Highlights: Adherents of the Non Obvious’ counterintuitive trend reports have come to anticipate the new edition at the start of each year, it’s tough to find a detractor.
Who is it best for? For cynical business book readers, Bhargava starts each new edition with an honest assessment of his previous predictions to see how they have held up — and he fares rather well.
Contagious: Why Things Catch On
Hardcover, $15.96; Paperback, $10.92; e-book, $11.99; Audiobook, free with Amazon Audible trial; Audio CD $22.47
Summary: In what the American Marketing Association rated the best marketing book of 2014, author and Wharton School of Business marketing professor Jonah Berger studies why stories make the New York Times’ most emailed list. He reveals six factors that make an idea contagious — and it doesn’t all happen online. He provides numerous examples, illustrating how a cheesesteak saved a steakhouse and why Evian’s viral roller baby video didn’t boost slumping sales. Four years after its debut, this book remains a hit.
Highlights: Contagious is very well rated and readers praise the relatable examples. Some, however, say there’s nothing new here.
Who is it best for? For businesses that want to make something memorable and grow sales by going viral, this one is a good choice.
The 1-Page Marketing Plan: Get New Customers, Make More Money, And Stand Out From The Crowd
Summary: Serial entrepreneur, business coach, consultant and public speaker Allan Dib’s 2016 best seller helps you easily create an organized plan for driving business growth. The book includes strategies geared toward small- and medium-sized business getting an edge, how to successfully charge high prices and how to improve direct-response marketing results.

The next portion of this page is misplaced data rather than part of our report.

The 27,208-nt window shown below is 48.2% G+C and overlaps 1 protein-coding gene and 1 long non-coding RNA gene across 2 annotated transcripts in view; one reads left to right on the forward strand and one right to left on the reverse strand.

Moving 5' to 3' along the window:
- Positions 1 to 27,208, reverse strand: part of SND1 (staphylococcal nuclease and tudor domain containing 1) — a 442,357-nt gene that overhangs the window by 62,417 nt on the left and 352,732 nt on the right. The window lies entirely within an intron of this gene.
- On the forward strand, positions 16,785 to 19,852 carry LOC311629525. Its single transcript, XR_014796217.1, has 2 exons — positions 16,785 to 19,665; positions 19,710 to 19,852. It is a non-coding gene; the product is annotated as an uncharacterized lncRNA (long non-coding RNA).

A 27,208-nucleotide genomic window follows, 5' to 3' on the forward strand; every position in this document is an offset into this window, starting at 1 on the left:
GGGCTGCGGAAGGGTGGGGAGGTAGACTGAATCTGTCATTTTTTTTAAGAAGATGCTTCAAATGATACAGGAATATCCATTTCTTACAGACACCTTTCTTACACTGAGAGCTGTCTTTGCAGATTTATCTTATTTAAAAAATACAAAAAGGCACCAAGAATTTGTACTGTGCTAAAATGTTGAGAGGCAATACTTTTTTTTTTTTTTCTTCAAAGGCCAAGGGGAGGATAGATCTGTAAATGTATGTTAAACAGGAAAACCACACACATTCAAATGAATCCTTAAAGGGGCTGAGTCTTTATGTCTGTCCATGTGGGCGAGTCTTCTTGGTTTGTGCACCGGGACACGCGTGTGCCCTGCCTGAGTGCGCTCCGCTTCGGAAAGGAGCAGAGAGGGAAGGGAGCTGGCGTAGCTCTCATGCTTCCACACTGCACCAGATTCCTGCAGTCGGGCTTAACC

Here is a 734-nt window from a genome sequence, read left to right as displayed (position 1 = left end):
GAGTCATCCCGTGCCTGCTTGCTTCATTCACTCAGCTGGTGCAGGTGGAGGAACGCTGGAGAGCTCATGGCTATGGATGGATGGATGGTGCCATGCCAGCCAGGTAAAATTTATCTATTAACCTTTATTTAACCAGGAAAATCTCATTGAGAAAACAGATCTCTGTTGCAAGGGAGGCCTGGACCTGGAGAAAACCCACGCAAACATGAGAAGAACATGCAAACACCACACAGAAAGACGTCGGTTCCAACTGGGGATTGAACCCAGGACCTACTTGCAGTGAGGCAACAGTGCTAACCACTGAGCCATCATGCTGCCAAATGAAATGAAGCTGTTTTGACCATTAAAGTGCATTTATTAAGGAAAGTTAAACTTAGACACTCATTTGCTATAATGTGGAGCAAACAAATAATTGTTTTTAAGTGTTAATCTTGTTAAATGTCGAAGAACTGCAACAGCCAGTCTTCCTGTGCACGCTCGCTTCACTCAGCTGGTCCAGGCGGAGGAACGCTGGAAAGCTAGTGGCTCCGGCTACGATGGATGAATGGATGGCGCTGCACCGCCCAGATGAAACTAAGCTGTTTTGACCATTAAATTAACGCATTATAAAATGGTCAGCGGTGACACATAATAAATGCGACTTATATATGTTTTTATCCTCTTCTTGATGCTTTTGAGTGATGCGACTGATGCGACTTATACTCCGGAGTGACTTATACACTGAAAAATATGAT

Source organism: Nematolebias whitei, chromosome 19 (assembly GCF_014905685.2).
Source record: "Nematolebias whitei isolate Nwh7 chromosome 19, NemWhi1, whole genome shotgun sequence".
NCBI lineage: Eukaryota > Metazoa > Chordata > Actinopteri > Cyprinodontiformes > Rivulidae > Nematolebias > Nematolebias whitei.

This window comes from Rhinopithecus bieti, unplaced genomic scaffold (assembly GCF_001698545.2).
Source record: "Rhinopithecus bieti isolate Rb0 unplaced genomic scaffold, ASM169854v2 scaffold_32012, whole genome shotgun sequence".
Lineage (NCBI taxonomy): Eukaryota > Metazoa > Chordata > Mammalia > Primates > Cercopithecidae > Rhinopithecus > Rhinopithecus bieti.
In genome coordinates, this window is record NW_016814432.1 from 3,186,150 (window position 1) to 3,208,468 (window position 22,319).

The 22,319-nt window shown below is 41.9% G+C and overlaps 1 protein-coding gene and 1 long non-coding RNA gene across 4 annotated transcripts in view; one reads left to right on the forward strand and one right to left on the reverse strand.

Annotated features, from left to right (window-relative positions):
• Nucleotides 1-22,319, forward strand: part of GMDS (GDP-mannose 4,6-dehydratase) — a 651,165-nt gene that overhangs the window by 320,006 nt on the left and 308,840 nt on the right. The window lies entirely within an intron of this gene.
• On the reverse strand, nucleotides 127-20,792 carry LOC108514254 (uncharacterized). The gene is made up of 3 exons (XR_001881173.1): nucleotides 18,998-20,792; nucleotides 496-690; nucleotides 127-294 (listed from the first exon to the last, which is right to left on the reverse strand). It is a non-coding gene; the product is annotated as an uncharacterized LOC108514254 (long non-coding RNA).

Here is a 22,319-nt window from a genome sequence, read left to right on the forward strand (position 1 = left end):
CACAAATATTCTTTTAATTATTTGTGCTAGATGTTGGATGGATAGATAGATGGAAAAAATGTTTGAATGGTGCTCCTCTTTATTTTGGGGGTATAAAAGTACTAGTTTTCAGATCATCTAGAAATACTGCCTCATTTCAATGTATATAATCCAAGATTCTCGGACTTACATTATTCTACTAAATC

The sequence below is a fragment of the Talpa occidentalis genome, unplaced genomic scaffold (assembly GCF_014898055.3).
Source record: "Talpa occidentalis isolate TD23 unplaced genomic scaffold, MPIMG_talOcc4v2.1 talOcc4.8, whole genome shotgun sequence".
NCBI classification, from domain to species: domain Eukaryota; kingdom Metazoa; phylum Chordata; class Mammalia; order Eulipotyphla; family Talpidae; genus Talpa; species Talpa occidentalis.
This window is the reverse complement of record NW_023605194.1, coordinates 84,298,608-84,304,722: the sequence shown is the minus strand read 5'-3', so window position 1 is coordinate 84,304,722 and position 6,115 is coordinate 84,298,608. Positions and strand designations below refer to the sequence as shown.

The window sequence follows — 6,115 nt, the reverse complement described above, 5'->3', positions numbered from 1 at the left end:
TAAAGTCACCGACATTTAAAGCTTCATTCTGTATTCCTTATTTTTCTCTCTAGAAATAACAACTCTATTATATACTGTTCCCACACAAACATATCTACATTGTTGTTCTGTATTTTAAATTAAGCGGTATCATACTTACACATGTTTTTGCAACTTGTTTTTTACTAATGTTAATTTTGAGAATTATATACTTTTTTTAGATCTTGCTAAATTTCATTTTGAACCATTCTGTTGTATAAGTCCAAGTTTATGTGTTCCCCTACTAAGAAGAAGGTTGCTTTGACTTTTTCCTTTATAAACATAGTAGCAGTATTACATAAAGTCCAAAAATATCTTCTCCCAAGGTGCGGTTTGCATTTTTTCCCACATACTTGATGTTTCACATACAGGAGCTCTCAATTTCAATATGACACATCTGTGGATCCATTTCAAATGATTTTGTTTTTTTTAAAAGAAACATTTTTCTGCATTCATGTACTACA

Highlights: Readers say the ideas in this book are useful, clear and actionable.
Who is it best for? This is geared toward small- and medium-sized businesses, professional services or any service business, really. Think using your small budget for a big impact instead of high-end branding.
Growth Hacker Marketing: A Primer on the Future of PR, Marketing, and Advertising
Paperback, $11.20; e-book, $5.99; Audiobook free with Amazon Audible trial
Summary: Ryan Holiday, the marketer behind American Apparel as well as major authors and musicians, write this 2014 hit that tracks a new landscape with new rules and draws examples from titans like Facebook, Airbnb and Twitter. Covering basics, such as product market fit and virality, it’s a crash course in contemporary marketing, especially via the internet.
Highlights: This is more of a breezy overview of major marketing examples than a tactical tome full of case studies, so those looking for introductory inspiration might take get more bang for their buck than those seeking something comprehensive.
Who is it best for? This one is aimed at businesses of all sizes, and it works to inspire newcomers to modern marketing.
Building a StoryBrand: Clarifying Your Message So Customers Will Listen
Hardcover, $20.04; paperback, $10.64; e-book, $9.99; Audiobook, free with Amazon Audible trial; MP3 CD, $16.79
Summary: Once you know seven universal story points and apply them to your brand storytelling, you can craft brand stories that resonate with all people. Then you use that messaging across social media, your business’ website and your print collateral. Author Donald Miller, CEO of StoryBrand, has influenced major brands’ marketing tactics. In his book, he stresses that the customer is the hero of your story, not you, and he emphasizes the role of danger in a compelling tale.
Highlights: What makes consumers pay attention in this age of digital bombardment? A captivating story. Fans praise the Miller’s straightforward prose and useful advice regarding how to craft one.
Who is it best for? Any type or size of business can relate the lessons in this book to their operation. It’s for writers, copywriters and businesses that want to create compelling stories.